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Word for word: How Alex Chalk told constituents he would resign if the government acted unlawfully

Today, Cheltenham MP Alex Chalk told BBC Radio Gloucestershire he would not be resigning from his government role as PPS to Foreign Secretary Dominic Raab in light of the Supreme Court ruling that the government had acted unlawfully in suspending parliament.

This is despite telling constituents just over a fortnight ago that "the issue of lawfulness is a red line for me personally".

On the eve of September 10, the day parliament was suspended by Boris Johnson, Mr Chalk travelled back to his constituency from Westminster and held an impromptu Q&A for constituents in Pitville Park to try and defend his government's Brexit mess.

Asked for his red line when it came to resignation, Mr Chalk said he would not tolerate the government breaking the law. Yesterday, the Supreme Court ruled the government had acted unlawfully in suspending parliament - a process known as prorogation - for five weeks in the run-up to Brexit on October 31.

But still Mr Chalk insists he will not resign from government...

Read Mr Chalk's full comments from Pitville Park here:

"I had a conversation earlier this week…Because Amber [Rudd] went there were all these reshuffles going on and the chief whip came and had a conversation with me.

"The question was, 'Could you guarantee that you wouldn’t resign?' I said, 'Look chief, the bottom line is this: if there is the scintilla of a suggestion that the British government would act unlawfully, forget it. Game over.' So there would be a raft of people that would say, 'I’m not having any part of this.'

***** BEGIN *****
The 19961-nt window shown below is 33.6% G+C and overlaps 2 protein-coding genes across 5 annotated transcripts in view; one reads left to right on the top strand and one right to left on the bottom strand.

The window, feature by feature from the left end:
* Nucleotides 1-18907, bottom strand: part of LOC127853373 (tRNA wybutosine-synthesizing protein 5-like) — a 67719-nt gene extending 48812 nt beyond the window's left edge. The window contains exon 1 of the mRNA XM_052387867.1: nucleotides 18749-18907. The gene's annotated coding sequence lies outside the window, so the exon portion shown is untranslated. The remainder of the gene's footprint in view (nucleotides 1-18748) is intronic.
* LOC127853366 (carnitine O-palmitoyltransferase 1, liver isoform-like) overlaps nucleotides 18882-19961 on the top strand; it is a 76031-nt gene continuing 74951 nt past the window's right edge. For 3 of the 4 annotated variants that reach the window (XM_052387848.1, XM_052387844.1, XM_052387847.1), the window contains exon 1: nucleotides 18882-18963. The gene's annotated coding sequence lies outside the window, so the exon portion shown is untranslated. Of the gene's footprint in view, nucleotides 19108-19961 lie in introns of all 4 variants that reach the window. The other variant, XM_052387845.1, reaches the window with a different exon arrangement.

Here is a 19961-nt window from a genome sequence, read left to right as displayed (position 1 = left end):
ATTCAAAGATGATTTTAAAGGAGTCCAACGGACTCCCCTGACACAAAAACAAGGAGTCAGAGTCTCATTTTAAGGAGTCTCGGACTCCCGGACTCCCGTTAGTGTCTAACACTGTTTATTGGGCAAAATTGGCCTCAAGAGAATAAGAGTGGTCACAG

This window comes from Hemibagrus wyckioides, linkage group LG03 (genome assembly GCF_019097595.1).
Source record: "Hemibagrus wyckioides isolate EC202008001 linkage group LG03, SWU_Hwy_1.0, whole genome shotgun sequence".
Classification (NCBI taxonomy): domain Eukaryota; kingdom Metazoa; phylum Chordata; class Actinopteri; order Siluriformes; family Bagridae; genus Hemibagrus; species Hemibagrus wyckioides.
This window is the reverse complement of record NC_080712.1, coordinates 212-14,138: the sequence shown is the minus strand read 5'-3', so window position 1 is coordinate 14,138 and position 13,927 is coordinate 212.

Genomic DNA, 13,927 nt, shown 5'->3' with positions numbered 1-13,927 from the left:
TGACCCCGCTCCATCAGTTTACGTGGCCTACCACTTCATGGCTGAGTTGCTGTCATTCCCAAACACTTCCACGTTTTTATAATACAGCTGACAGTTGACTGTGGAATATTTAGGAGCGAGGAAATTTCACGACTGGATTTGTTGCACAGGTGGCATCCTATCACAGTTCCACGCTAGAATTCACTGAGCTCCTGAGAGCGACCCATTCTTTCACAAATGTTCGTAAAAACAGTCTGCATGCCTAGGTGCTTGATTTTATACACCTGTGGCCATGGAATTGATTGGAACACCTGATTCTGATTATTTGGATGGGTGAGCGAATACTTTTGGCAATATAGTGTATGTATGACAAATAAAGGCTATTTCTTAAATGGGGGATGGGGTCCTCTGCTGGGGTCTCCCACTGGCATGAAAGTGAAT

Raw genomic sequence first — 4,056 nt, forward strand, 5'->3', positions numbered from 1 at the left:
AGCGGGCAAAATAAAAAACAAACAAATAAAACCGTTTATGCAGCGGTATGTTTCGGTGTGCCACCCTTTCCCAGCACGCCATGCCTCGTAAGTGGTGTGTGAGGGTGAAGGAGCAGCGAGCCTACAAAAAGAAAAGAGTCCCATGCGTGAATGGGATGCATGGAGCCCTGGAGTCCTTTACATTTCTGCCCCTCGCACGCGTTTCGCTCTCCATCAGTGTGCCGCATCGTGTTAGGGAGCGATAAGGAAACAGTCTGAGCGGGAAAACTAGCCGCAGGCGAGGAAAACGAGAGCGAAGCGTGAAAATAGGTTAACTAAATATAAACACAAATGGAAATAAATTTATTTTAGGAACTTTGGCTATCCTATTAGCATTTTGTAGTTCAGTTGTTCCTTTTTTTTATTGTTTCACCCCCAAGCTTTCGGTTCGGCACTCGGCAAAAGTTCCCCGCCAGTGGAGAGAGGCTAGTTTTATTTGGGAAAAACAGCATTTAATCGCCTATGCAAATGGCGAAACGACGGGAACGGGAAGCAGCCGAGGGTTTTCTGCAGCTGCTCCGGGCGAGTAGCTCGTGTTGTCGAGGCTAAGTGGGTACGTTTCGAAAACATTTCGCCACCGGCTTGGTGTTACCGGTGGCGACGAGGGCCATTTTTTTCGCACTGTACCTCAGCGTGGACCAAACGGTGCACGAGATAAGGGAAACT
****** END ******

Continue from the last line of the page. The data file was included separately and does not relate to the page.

"We’re a nation of laws, I’m a barrister by background and I recognise that that solemn compact we have between the rights of the individual and the power of the state means that the state must act in good faith.

"Whilst I’m prepared to accept that not all legislation is watertight, Jonathan Sumption who’s a former Supreme Court justice had it absolutely right on Radio 4 which is that the law is tolerant and plain, governments obey the law. Now that is a really important red line for me. 

"What was not a red line bluntly was [prorogation] because although I strongly deprecated the issue of prorogation, you have to pick your moments. Once you resign, you only resign once. So you have to decide when is your moment to do it. 

"My sense was that actually we could be in a position when actually we’re going to land this and if we land this you have got to have people there who are going to be able to deal with it. You don’t want to cede the ground entirely to one fringe or other of the party so you have to pick your moments. But the issue of lawfulness is a red line for me personally."

To watch the video yourself visit: 

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